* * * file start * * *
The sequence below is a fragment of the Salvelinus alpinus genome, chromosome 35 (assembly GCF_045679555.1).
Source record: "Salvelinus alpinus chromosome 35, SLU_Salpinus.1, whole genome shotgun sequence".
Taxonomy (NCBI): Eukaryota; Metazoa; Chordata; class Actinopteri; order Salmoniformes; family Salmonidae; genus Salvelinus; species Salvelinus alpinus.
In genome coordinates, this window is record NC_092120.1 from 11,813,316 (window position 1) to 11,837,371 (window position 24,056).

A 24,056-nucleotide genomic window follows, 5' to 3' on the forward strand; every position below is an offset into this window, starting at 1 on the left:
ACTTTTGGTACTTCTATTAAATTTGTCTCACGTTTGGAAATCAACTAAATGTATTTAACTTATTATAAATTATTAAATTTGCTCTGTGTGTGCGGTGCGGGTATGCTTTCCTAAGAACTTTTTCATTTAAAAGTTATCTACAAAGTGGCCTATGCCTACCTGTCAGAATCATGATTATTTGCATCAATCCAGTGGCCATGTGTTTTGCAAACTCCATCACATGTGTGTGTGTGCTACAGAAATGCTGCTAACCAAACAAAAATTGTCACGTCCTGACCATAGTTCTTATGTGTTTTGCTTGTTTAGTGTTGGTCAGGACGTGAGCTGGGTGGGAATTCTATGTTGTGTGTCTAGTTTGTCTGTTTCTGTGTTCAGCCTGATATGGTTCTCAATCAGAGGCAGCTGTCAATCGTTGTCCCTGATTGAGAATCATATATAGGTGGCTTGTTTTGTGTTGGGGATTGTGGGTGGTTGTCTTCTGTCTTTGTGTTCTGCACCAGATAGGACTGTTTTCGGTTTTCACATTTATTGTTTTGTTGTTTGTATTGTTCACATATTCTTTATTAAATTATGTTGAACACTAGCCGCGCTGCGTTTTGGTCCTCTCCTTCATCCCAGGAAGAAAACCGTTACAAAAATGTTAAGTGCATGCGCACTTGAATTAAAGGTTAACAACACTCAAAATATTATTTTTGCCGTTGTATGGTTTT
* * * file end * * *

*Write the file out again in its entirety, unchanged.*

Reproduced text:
The sequence below is a fragment of the Salvelinus alpinus genome, chromosome 35 (assembly GCF_045679555.1).
Source record: "Salvelinus alpinus chromosome 35, SLU_Salpinus.1, whole genome shotgun sequence".
Taxonomy (NCBI): Eukaryota; Metazoa; Chordata; class Actinopteri; order Salmoniformes; family Salmonidae; genus Salvelinus; species Salvelinus alpinus.
In genome coordinates, this window is record NC_092120.1 from 11,813,316 (window position 1) to 11,837,371 (window position 24,056).

A 24,056-nucleotide genomic window follows, 5' to 3' on the forward strand; every position below is an offset into this window, starting at 1 on the left:
ACTTTTGGTACTTCTATTAAATTTGTCTCACGTTTGGAAATCAACTAAATGTATTTAACTTATTATAAATTATTAAATTTGCTCTGTGTGTGCGGTGCGGGTATGCTTTCCTAAGAACTTTTTCATTTAAAAGTTATCTACAAAGTGGCCTATGCCTACCTGTCAGAATCATGATTATTTGCATCAATCCAGTGGCCATGTGTTTTGCAAACTCCATCACATGTGTGTGTGTGCTACAGAAATGCTGCTAACCAAACAAAAATTGTCACGTCCTGACCATAGTTCTTATGTGTTTTGCTTGTTTAGTGTTGGTCAGGACGTGAGCTGGGTGGGAATTCTATGTTGTGTGTCTAGTTTGTCTGTTTCTGTGTTCAGCCTGATATGGTTCTCAATCAGAGGCAGCTGTCAATCGTTGTCCCTGATTGAGAATCATATATAGGTGGCTTGTTTTGTGTTGGGGATTGTGGGTGGTTGTCTTCTGTCTTTGTGTTCTGCACCAGATAGGACTGTTTTCGGTTTTCACATTTATTGTTTTGTTGTTTGTATTGTTCACATATTCTTTATTAAATTATGTTGAACACTAGCCGCGCTGCGTTTTGGTCCTCTCCTTCATCCCAGGAAGAAAACCGTTACAAAAATGTTAAGTGCATGCGCACTTGAATTAAAGGTTAACAACACTCAAAATATTATTTTTGCCGTTGTATGGTTTT